The Catalan Crisis and Puigdemont’s Arrest Warrant

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You may have seen a lot about Catalonia on the news lately. However, most of us have merely watched footage of inappropriate police conduct with open mouths aghast. How many of us know what’s actually happened? What’s led up to this series of events? Or where things might be heading in the future? If you’re feeling a little lost or confused, don’t worry. Here are the basics of the general situation!

The Catalan Crisis

The series of events culminating in the current crisis could be said to have started on the 1st October. On this date, the Catalan parliament held an independence referendum which Spain’s Madrid government had already deemed illegal. Essentially, Catalonian leaders ignored Madrid’s ruling and held voting for the referendum regardless. Spain’s militant police force, the Civil Guard, were told to stop people from voting in this illegal poll, however, were excessive with their use of force, for which resulted in shock on the world stage. Having counted the votes regardless, dismissed President Puigdemont declared Catalonia’s independence from Spain. In response, the Spanish Prime Minister Rajoy imposed article 155 of the Spanish constitution, which reinstated his control over Catalonia. He was then able to issue a warrant for Puigdemont’s arrest for his illegal actions (which include holding an illegal referendum and illegally pronouncing independence). You can Find Arrest Warrant Information and more about the process here.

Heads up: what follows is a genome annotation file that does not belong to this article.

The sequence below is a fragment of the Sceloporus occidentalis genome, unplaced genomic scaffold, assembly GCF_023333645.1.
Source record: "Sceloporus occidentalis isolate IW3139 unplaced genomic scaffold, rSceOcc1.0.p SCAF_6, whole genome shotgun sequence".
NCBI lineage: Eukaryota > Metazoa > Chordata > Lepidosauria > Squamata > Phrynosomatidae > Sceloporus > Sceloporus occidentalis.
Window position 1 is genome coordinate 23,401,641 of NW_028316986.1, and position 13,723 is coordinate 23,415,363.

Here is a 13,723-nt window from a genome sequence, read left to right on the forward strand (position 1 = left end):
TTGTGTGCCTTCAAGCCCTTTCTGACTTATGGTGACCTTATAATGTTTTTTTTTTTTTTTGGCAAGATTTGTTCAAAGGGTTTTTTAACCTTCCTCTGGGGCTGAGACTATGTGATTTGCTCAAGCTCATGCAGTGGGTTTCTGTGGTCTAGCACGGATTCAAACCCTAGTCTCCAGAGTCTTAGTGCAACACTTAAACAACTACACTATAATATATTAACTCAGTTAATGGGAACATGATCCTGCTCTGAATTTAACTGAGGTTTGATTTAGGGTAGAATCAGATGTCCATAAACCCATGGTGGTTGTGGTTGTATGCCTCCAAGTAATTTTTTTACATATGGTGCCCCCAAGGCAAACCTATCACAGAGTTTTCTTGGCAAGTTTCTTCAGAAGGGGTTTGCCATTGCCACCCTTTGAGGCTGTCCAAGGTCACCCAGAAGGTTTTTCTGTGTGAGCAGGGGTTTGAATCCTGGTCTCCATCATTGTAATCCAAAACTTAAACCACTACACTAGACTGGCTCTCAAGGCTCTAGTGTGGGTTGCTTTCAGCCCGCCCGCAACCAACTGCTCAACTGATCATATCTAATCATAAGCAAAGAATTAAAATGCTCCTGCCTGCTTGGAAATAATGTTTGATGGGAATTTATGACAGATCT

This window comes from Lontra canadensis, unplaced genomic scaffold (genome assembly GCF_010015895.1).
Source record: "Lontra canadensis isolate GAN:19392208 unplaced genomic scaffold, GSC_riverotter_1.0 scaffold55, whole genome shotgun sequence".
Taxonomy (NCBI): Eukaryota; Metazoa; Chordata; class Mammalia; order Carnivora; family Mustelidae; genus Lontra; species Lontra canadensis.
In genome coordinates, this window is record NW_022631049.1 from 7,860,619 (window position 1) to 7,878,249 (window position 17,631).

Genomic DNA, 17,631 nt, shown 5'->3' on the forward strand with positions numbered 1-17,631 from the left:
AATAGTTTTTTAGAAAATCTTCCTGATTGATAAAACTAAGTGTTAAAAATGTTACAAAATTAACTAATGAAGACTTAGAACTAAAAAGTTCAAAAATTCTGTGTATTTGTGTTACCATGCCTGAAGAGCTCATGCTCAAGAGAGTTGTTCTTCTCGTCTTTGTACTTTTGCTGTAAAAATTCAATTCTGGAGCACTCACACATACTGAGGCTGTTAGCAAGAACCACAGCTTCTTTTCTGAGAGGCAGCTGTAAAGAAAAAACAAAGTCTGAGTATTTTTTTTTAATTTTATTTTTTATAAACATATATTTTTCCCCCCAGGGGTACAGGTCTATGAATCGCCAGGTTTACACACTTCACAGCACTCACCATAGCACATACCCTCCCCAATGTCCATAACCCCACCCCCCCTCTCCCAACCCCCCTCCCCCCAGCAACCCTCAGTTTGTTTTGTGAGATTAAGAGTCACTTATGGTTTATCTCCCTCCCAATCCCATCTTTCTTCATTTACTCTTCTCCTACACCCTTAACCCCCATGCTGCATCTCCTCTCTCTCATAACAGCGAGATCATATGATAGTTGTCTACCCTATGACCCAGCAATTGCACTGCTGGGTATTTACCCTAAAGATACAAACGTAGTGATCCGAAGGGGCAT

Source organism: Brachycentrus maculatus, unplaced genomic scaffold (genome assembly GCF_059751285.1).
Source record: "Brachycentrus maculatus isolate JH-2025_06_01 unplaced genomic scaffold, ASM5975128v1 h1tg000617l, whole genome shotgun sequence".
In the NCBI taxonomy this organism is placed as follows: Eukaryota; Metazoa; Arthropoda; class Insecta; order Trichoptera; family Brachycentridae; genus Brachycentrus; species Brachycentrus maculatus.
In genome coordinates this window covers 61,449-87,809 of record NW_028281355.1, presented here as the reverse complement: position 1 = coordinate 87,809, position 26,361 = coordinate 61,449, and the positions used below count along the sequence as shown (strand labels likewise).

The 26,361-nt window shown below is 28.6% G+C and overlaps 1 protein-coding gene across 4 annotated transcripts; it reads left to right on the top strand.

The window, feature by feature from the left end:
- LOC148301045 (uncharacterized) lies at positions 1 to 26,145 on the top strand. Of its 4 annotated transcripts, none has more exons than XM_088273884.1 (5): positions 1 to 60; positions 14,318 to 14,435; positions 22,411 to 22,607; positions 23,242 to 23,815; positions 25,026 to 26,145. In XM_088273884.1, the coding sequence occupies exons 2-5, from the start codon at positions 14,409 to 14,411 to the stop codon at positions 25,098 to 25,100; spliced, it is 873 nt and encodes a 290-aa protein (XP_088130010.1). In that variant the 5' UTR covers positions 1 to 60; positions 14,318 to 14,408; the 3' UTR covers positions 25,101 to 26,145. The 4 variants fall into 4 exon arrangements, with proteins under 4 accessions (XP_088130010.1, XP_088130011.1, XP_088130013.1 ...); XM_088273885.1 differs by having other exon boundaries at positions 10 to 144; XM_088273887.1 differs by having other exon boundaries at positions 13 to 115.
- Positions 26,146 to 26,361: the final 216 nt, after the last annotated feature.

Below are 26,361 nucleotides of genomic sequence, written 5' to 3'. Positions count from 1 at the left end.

Puigdemont’s Arrest

Having been removed from power by the Spanish authorities, Puigdemont and four other former ministers fled to Belgium in a bid to avoid arrest. However, on the 5th November, all five individuals handed themselves in to police in Brussels and were incarcerated, agreeing to conform to the country’s laws. Following a ten-hour hearing, they were released. However, Puigdemont claims that they could not receive a fair trial if they are to return to Spain. It could be said that the individuals are hoping for political asylum. The formal charges could amount to thirty years jail sentence: rebellion, sedition, embezzlement of funds, and disobedience.

What’s to Come?

Having imposed article 155 of the Spanish constitution, Prime Minister Rajoy has also ordered regional elections for the 21st December. While this may seem a while away, it will approach sooner than you’d imagine. Things are currently unclear. Puigdemont continues to oppose the Spanish government, though from overseas rather than from Catalonia itself. It is unclear how much of the Catalonian population do wish for independence, as the referendum was illegal and many people were unable to vote or opted to avoid breaking the law. In short, there’s rebellion, yet no sense of direction or plan for the future. This is proving problematic for all parties involved.

So, there you have it! A basic and simple run through of the current events taking place in Catalonia and Madrid. If anything, things are definitely uncertain and the next month or so will see a slow yet significant series of events unfold. So, continue to check and read up on the current events if you want to keep on top of the story.

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